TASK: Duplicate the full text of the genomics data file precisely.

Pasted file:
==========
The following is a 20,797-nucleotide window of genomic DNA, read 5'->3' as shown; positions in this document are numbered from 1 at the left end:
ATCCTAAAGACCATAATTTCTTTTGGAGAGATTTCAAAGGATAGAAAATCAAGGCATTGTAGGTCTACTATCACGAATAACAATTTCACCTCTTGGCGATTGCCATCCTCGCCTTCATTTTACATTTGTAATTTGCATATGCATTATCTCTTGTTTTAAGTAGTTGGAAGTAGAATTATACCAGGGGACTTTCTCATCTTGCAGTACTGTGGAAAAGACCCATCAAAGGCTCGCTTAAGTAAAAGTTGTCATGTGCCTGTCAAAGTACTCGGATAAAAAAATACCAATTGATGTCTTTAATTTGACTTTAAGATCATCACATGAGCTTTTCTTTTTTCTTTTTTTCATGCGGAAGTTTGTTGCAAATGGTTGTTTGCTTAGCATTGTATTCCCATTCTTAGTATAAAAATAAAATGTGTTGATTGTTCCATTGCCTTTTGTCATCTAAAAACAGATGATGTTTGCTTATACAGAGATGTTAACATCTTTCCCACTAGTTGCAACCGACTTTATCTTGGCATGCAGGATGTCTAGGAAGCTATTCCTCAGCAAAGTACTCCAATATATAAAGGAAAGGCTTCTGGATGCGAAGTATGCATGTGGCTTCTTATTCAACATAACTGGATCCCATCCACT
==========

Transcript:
The following is a 20,797-nucleotide window of genomic DNA, read 5'->3' as shown; positions in this document are numbered from 1 at the left end:
ATCCTAAAGACCATAATTTCTTTTGGAGAGATTTCAAAGGATAGAAAATCAAGGCATTGTAGGTCTACTATCACGAATAACAATTTCACCTCTTGGCGATTGCCATCCTCGCCTTCATTTTACATTTGTAATTTGCATATGCATTATCTCTTGTTTTAAGTAGTTGGAAGTAGAATTATACCAGGGGACTTTCTCATCTTGCAGTACTGTGGAAAAGACCCATCAAAGGCTCGCTTAAGTAAAAGTTGTCATGTGCCTGTCAAAGTACTCGGATAAAAAAATACCAATTGATGTCTTTAATTTGACTTTAAGATCATCACATGAGCTTTTCTTTTTTCTTTTTTTCATGCGGAAGTTTGTTGCAAATGGTTGTTTGCTTAGCATTGTATTCCCATTCTTAGTATAAAAATAAAATGTGTTGATTGTTCCATTGCCTTTTGTCATCTAAAAACAGATGATGTTTGCTTATACAGAGATGTTAACATCTTTCCCACTAGTTGCAACCGACTTTATCTTGGCATGCAGGATGTCTAGGAAGCTATTCCTCAGCAAAGTACTCCAATATATAAAGGAAAGGCTTCTGGATGCGAAGTATGCATGTGGCTTCTTATTCAACATAACTGGATCCCATCCACT